This led him to argue that Bush was right to draw a moral line, permitting the 20 or so (Bush claimed 60) existing stem cell lines derived from destroyed embyros to be used in federally funded research, while denying the use of funds for the creation of new lines (either from discarded embryos or research cloning). Krauthammer, however, disagreed with where the line was drawn, holding that research involving new lines from discarded embryos should be able to be federally funded. (Though the Dickey-Wicker amendment is the real force behind this "ban" and neither Bush nor Obama have the authority to revoke the ban against federal funds for the research involving the destruction of embryos–for Bush to suggest that he was the real authority on this question was false).

Obama however is "morally unserious" in his executive order when he turns the decision over to the scientists.

On this, Obama has nothing to say. He leaves it entirely to the scientists. This is more than moral abdication. It is acquiescence to the mystique of "science" and its inherent moral benevolence. How anyone as sophisticated as Obama can believe this within living memory of Mengele and Tuskegee and the fake (and coercive) South Korean stem cell research is hard to fathom.

He repeats the argument that we've examined this week that scientists are a-moral and so can't be trusted to devise reasonable and responsible policies. Once again I'll note my hesitation in regards to this inference. Unless the President is the only person who can make ethical judgments on this matter, or scientists (Sec of H&HS and Director of NIH) are incapable of ethical consideration in their judgments it wouldn't seem to me to follow from this:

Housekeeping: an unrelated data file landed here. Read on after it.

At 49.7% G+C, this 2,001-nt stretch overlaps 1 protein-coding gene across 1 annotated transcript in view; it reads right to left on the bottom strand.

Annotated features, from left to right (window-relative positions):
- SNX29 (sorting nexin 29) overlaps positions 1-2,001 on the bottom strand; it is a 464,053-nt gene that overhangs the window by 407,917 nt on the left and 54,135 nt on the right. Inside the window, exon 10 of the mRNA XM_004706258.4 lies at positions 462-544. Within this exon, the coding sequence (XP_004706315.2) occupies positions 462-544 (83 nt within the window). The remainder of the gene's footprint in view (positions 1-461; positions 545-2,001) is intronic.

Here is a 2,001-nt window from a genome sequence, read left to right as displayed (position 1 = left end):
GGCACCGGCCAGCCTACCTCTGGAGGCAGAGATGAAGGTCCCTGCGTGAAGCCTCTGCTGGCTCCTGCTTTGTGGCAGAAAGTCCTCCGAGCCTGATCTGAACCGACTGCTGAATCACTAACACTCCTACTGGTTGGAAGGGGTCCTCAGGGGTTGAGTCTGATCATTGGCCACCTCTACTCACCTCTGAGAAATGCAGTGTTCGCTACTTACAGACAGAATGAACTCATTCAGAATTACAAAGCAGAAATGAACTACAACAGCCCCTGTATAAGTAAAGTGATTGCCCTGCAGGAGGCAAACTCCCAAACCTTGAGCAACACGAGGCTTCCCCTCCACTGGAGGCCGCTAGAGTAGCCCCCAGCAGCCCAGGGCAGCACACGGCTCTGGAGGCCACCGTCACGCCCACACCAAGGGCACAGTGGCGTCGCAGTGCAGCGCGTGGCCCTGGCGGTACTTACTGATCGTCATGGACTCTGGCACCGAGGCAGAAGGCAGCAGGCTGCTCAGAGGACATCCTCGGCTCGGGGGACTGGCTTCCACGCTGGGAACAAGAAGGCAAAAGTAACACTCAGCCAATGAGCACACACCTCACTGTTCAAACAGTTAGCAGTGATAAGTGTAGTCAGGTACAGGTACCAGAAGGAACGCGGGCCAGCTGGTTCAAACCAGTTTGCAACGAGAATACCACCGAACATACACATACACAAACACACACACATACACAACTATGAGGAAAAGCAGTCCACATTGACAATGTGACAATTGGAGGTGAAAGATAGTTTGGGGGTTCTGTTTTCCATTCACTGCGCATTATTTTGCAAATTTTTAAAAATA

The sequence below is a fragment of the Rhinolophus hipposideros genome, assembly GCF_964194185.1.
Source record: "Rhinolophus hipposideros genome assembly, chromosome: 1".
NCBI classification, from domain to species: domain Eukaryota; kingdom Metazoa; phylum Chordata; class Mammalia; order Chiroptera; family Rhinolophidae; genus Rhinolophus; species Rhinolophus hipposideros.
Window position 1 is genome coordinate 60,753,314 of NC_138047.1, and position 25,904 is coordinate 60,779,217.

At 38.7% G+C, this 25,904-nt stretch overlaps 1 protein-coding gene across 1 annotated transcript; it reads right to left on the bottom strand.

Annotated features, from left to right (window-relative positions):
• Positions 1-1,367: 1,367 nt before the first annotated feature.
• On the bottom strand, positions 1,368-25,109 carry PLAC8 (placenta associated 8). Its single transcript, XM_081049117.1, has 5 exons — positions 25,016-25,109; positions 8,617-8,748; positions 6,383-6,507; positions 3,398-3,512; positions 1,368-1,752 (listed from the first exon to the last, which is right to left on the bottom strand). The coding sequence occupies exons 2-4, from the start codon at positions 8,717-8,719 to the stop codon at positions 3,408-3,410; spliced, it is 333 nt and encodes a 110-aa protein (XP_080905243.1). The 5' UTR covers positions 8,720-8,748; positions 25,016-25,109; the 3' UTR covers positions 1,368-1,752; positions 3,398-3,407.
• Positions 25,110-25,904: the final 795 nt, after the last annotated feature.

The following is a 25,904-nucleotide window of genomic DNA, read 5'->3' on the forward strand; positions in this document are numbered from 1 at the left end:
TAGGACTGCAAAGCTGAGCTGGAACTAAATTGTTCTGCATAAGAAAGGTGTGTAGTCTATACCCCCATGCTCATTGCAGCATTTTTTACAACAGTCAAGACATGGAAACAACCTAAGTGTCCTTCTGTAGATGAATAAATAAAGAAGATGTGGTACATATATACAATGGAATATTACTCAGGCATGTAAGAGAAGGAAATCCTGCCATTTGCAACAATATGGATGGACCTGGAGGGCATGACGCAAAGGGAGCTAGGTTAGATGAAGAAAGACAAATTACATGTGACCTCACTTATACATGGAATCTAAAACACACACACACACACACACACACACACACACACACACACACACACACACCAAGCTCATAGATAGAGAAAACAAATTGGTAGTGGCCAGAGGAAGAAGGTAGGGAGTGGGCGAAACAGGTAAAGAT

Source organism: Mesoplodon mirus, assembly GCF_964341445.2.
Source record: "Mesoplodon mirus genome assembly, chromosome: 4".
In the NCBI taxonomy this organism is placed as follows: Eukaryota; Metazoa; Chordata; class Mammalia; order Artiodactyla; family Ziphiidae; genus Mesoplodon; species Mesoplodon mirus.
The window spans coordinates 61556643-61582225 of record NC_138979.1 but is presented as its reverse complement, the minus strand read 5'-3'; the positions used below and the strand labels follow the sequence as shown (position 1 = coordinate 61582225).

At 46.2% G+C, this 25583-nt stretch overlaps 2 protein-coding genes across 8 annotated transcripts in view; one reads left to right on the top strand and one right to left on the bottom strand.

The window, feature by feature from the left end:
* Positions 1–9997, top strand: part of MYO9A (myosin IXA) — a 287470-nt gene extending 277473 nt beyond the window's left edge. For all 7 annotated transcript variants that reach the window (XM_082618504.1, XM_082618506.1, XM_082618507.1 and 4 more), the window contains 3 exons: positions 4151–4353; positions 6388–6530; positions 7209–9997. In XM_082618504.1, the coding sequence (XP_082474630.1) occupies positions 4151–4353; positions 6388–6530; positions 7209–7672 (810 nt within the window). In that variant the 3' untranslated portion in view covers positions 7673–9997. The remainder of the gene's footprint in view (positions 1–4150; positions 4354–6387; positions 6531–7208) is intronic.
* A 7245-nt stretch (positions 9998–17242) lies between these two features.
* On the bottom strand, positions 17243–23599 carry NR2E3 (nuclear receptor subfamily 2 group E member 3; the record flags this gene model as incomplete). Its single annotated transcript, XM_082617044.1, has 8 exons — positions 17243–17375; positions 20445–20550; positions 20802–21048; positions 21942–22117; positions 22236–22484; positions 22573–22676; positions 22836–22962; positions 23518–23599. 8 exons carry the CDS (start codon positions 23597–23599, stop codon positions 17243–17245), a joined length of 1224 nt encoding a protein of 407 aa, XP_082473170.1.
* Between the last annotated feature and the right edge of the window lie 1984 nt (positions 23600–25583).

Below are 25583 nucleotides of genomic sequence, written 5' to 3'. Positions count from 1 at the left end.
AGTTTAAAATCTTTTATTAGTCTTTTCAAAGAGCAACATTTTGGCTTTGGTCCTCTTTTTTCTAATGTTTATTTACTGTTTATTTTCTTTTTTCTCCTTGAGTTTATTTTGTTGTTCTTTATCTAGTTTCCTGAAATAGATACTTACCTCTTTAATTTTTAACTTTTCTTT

Sec. 2.  Research.  The Secretary of Health and Human Services (Secretary), through the Director of NIH, may support and conduct responsible, scientifically worthy human stem cell research, including human embryonic stem cell research, to the extent permitted by law.

 But, setting that aside for the time being, Krauthammer takes offense at the less reported memorandum signed at the same ceremony.

That part of the ceremony, watched from the safe distance of my office, made me uneasy. The other part — the ostentatious issuance of a memorandum on "restoring scientific integrity to government decision-making" — would have made me walk out.

Restoring? The implication, of course, is that while Obama is guided solely by science, Bush was driven by dogma, ideology and politics.

What an outrage. Bush's nationally televised stem cell speech was the most morally serious address on medical ethics ever given by an American president. It was so scrupulous in presenting the best case for both his view and the contrary view that until the last few minutes, the listener had no idea where Bush would come out. 

Obama's address was morally unserious in the extreme. It was populated, as his didactic discourses always are, with a forest of straw men. Such as his admonition that we must resist the "false choice between sound science and moral values."

The contrast between Bush's televised speech and Obama's address is striking. Of course, we might remember that Bush was presenting the results of the policy process, and Obama is initiating a process. The real disagreement, however, seems to be on the question whether the President should decide this issue himself (on the basis of his moral beliefs) or delegate the formulation of policy to others (with presumably the authority to intervene or reject their policies).

I'll leave the question of whether Krauthammer has correctly identifed a straw man aside here. But Krauthammer smells a contradiction between resisting the "false choice between sound science and moral values" and Obama's view on cloning for human reproduction.